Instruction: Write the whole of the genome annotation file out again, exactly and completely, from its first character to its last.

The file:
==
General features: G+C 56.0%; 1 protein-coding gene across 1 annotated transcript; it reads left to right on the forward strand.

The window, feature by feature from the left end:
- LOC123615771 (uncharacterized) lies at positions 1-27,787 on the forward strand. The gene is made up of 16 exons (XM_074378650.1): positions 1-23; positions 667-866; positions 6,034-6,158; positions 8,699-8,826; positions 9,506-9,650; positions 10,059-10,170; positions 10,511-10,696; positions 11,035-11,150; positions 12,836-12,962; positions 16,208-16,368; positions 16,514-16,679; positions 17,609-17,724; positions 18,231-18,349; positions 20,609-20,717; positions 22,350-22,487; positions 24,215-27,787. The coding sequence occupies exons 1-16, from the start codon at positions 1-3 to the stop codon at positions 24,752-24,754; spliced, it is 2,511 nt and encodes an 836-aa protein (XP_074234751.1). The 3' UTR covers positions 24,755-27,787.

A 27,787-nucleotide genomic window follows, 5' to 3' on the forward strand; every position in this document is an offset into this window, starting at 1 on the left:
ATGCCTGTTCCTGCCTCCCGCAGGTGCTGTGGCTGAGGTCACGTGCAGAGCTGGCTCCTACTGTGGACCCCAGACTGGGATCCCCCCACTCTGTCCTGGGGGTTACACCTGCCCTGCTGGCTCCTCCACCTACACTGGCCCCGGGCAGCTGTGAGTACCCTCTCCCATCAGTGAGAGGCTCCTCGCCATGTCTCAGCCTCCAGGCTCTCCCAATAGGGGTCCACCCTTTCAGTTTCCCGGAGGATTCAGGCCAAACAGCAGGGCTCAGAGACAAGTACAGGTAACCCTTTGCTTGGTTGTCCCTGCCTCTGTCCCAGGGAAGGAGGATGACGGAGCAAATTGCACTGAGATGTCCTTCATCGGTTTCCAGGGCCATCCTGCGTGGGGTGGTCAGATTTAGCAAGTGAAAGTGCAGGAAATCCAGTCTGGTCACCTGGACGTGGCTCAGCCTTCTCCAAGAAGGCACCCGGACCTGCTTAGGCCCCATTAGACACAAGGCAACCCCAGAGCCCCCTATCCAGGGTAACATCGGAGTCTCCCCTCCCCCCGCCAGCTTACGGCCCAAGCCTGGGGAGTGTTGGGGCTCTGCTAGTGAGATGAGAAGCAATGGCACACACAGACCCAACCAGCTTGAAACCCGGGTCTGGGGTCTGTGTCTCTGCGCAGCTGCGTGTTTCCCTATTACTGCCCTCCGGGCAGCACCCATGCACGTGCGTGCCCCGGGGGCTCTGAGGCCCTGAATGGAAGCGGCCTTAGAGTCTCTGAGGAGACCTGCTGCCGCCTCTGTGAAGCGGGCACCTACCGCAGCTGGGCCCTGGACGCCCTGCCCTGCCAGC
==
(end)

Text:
General features: G+C 56.0%; 1 protein-coding gene across 1 annotated transcript; it reads left to right on the forward strand.

The window, feature by feature from the left end:
- LOC123615771 (uncharacterized) lies at positions 1-27,787 on the forward strand. The gene is made up of 16 exons (XM_074378650.1): positions 1-23; positions 667-866; positions 6,034-6,158; positions 8,699-8,826; positions 9,506-9,650; positions 10,059-10,170; positions 10,511-10,696; positions 11,035-11,150; positions 12,836-12,962; positions 16,208-16,368; positions 16,514-16,679; positions 17,609-17,724; positions 18,231-18,349; positions 20,609-20,717; positions 22,350-22,487; positions 24,215-27,787. The coding sequence occupies exons 1-16, from the start codon at positions 1-3 to the stop codon at positions 24,752-24,754; spliced, it is 2,511 nt and encodes an 836-aa protein (XP_074234751.1). The 3' UTR covers positions 24,755-27,787.

A 27,787-nucleotide genomic window follows, 5' to 3' on the forward strand; every position in this document is an offset into this window, starting at 1 on the left:
ATGCCTGTTCCTGCCTCCCGCAGGTGCTGTGGCTGAGGTCACGTGCAGAGCTGGCTCCTACTGTGGACCCCAGACTGGGATCCCCCCACTCTGTCCTGGGGGTTACACCTGCCCTGCTGGCTCCTCCACCTACACTGGCCCCGGGCAGCTGTGAGTACCCTCTCCCATCAGTGAGAGGCTCCTCGCCATGTCTCAGCCTCCAGGCTCTCCCAATAGGGGTCCACCCTTTCAGTTTCCCGGAGGATTCAGGCCAAACAGCAGGGCTCAGAGACAAGTACAGGTAACCCTTTGCTTGGTTGTCCCTGCCTCTGTCCCAGGGAAGGAGGATGACGGAGCAAATTGCACTGAGATGTCCTTCATCGGTTTCCAGGGCCATCCTGCGTGGGGTGGTCAGATTTAGCAAGTGAAAGTGCAGGAAATCCAGTCTGGTCACCTGGACGTGGCTCAGCCTTCTCCAAGAAGGCACCCGGACCTGCTTAGGCCCCATTAGACACAAGGCAACCCCAGAGCCCCCTATCCAGGGTAACATCGGAGTCTCCCCTCCCCCCGCCAGCTTACGGCCCAAGCCTGGGGAGTGTTGGGGCTCTGCTAGTGAGATGAGAAGCAATGGCACACACAGACCCAACCAGCTTGAAACCCGGGTCTGGGGTCTGTGTCTCTGCGCAGCTGCGTGTTTCCCTATTACTGCCCTCCGGGCAGCACCCATGCACGTGCGTGCCCCGGGGGCTCTGAGGCCCTGAATGGAAGCGGCCTTAGAGTCTCTGAGGAGACCTGCTGCCGCCTCTGTGAAGCGGGCACCTACCGCAGCTGGGCCCTGGACGCCCTGCCCTGCCAGC